Thursday, September 6, 2012

Supernatural: Sibling rivalry or fraternal incest?

Here are working (coherent) definitions of "supernatural:" 1.any agent of change in the world identifiable with entities revealed by previous religions and revelations 2.any change in the world violating strongly verified laws of nature 3.effects without causes 4.effects achieved by human actions or desires with no possible causal efficacy

The first definition highlights the strange ability of believers to assign supernatural effects to their favorite supernatural being, even though the work comes unsigned.

The second definition highlights the point that poorly understood or exceedingly rare phenomena cannot be assumed to be supernatural.

The third definition highlights the issues involved in defining causality. It seems to me that many supernaturalists tend to suddenly switch to a very narrowly physicalist definition of causality, playing on interpretations of probability to spread confusion.

The fourth definition highlight the need to consider the bias from wishful thinking in our studies.

I think supernaturalists also tend to share these basic definitions but commonly equivocate between the various meanings of "supernatural" while making arguments. That seems to be the problem, rather than a conceptual incoherence. Besides, an empirical approach can still make progress despite conceptual incoherence. If you consider science as a model of the universe, the existence of phenomena which are not yet understood implies that all science heretofore (and for the foreseeable future) are incoherent. Philosophy is interested in the valid instead of the incoherent, but science is concerned with the true, regardless of whether we understand it completely clearly.

Reposted from Larry Moran's Sandwalk blog. This is my diary, so I can point out that the supernaturalists also switch from supporting each other against the naturalists (fraternal incest) to fighting each other over their favorite supernatural agent. Which, by the way, also includes karma and maya and the dao and yin and yang and the qi and the five elements. Which rules out the mystifying exemption of "Oriental" religions.

But even more controversially, it does not rule out some, maybe even all, versions of Mathematical Platonism, which might include structural realism. (More anon, eventually.) Science is constantly being infiltrated!

Monday, September 3, 2012

Piglucci's Call to Arms

Steven Novella at Neurologica was so bold as to address Piglucci's attack on bad skeptics. I think he failed. My post below.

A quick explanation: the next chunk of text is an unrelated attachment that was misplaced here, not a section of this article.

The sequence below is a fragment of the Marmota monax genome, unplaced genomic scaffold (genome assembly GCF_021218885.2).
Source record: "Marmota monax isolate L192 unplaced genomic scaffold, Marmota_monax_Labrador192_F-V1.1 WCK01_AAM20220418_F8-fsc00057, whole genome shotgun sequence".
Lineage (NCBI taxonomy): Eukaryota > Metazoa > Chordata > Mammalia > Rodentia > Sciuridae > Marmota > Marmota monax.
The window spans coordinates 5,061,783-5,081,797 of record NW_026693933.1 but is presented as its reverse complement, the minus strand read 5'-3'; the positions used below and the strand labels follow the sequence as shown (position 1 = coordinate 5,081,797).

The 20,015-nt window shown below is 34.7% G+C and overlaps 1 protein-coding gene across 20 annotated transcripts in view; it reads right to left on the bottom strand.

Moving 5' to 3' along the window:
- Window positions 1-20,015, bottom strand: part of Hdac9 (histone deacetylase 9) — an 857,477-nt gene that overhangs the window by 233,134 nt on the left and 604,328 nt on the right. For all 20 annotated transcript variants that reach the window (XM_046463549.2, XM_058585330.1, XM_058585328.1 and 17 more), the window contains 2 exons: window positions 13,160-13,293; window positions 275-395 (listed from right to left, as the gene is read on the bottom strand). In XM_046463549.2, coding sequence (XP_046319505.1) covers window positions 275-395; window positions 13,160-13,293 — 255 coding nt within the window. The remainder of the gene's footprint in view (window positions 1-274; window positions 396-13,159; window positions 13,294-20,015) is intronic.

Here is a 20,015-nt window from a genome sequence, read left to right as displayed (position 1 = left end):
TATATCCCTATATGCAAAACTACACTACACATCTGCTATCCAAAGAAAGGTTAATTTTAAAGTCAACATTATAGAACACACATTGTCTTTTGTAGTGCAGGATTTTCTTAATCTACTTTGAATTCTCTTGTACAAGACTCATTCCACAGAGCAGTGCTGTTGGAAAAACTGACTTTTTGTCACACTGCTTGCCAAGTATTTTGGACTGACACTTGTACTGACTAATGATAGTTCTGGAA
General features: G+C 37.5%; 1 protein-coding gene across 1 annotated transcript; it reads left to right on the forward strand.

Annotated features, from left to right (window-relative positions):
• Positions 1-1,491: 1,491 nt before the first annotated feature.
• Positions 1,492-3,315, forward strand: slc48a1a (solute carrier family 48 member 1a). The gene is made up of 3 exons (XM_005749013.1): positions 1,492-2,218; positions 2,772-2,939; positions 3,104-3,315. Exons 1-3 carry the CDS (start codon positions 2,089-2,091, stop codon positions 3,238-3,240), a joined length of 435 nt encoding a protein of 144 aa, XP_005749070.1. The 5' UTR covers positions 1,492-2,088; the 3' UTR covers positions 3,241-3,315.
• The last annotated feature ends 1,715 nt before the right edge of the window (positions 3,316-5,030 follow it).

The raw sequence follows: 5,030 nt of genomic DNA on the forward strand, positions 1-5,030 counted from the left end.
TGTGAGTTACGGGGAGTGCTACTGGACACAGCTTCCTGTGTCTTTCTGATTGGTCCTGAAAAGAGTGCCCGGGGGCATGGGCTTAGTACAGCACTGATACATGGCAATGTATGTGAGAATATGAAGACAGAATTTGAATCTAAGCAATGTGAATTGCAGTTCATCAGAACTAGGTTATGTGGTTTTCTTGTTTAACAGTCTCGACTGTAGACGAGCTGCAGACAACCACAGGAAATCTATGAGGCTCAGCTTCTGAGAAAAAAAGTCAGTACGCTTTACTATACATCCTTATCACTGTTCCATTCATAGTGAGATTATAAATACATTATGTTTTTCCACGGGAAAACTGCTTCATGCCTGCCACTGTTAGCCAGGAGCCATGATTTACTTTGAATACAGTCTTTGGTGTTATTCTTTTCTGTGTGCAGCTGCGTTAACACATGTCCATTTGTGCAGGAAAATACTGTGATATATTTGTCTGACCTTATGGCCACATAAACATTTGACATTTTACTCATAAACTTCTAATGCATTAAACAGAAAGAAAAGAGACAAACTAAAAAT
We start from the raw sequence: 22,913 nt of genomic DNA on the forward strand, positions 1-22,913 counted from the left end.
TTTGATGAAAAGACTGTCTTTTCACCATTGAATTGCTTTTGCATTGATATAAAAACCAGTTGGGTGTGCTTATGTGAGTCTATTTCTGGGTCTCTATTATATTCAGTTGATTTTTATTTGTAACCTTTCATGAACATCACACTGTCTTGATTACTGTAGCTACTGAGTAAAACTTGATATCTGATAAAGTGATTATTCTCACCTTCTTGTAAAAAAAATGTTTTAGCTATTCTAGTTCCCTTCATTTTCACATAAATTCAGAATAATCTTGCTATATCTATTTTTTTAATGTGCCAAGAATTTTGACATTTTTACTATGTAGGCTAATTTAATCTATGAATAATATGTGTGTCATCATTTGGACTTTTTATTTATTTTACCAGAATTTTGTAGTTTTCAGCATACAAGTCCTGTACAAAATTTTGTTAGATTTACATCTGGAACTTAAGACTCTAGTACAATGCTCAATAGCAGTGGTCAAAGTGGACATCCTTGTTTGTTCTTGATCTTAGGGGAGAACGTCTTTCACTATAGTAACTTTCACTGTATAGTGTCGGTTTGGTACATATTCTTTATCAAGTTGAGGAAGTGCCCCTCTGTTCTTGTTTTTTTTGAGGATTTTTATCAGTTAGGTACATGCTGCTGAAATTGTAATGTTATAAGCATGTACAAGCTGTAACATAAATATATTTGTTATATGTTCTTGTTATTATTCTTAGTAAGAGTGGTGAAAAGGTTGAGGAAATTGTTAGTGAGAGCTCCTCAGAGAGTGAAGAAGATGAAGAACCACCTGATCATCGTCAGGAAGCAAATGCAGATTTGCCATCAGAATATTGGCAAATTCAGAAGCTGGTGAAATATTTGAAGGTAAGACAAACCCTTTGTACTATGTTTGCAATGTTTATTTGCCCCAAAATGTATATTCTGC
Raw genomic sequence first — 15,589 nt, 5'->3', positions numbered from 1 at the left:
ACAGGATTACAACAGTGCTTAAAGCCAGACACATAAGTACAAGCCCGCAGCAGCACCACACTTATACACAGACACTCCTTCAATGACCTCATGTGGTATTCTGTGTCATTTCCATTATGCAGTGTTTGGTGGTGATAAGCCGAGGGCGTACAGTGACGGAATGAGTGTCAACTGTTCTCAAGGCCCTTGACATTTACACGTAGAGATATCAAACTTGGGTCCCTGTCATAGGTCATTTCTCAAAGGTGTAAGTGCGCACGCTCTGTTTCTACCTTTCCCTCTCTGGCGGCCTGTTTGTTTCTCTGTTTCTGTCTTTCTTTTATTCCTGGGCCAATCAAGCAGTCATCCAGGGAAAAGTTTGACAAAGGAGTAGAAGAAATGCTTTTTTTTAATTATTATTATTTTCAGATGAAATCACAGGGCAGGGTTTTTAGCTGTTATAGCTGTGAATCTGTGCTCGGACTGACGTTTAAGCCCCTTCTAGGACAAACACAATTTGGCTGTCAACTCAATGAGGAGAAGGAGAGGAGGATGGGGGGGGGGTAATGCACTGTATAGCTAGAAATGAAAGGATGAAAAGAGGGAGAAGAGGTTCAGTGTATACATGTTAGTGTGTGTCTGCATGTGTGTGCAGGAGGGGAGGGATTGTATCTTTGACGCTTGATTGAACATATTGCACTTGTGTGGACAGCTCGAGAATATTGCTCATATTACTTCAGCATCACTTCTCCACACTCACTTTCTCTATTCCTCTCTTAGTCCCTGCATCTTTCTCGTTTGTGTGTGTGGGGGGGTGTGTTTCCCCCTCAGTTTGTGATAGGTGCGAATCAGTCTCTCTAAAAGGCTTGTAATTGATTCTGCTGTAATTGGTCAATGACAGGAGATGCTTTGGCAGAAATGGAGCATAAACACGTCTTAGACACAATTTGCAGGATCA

Dear Professor Novella,
You write "Massimo’s point is that, as a community, we need to constantly remind ourselves that, while we respect and aspire to reason, we are imperfect and subject to bias and motivated reasoning just like every other human being."
Prof. Pigliuccki does write "The point of this list, I hasten to say, is not that the opinions that I have expressed on these topics are necessarily correct, but rather that a good number of people in the CoR, including several leaders of the movement(s), either hold to clearly unreasonable opinions on said topics, or cannot even engage in a discussion about the opinions they do hold, dismissing any dissenting voice as crazy or irrelevant." The opinions themselves are held to be unreasonable. Perhaps he feels he personally doesn't "dimiss" unreasonable opinions, much less imply they are "crazy or irrelevant," and those who hold unreasonable opinions do. But this clearly implies that it is first of all the rationality of certain opinions he is attacking, not just bad manners. I think you misrepresent him.
In fact, I dare say that when Prof. Pigliucci is so kind as to label his targets A, B and C, we should take him at his word. Prof. Pigliucci is not reminding us to be humble and mild-mannered, he is attacking A) anti-intellectualism, B) I'm smarter than you syndrome and C) failure of leadership.
As for his assault on A, he quickly aims his fire at..."scientism." He add anti-intellectualism "proper" next. This is frankly what political writers have called an amalgam, falsely lumping together two different things to rhetorically taint the one with the other. Whatever your feelings about so-called scientism, redefining it as anti-intellectualism means excluding science from the sphere of intellect.